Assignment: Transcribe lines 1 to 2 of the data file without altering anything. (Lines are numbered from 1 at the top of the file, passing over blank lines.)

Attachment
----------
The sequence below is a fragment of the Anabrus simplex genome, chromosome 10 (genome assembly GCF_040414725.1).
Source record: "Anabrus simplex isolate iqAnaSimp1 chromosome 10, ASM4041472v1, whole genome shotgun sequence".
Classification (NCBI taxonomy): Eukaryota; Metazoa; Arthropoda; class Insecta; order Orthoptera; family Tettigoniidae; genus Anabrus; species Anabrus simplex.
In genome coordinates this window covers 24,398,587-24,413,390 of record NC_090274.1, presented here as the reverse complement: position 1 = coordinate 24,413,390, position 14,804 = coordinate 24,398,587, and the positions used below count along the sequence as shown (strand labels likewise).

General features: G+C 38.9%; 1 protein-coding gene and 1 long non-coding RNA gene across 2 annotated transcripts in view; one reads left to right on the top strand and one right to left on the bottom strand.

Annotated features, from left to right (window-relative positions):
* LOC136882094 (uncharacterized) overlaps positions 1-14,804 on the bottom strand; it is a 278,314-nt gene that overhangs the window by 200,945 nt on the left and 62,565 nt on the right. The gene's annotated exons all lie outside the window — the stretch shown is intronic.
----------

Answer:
The sequence below is a fragment of the Anabrus simplex genome, chromosome 10 (genome assembly GCF_040414725.1).
Source record: "Anabrus simplex isolate iqAnaSimp1 chromosome 10, ASM4041472v1, whole genome shotgun sequence".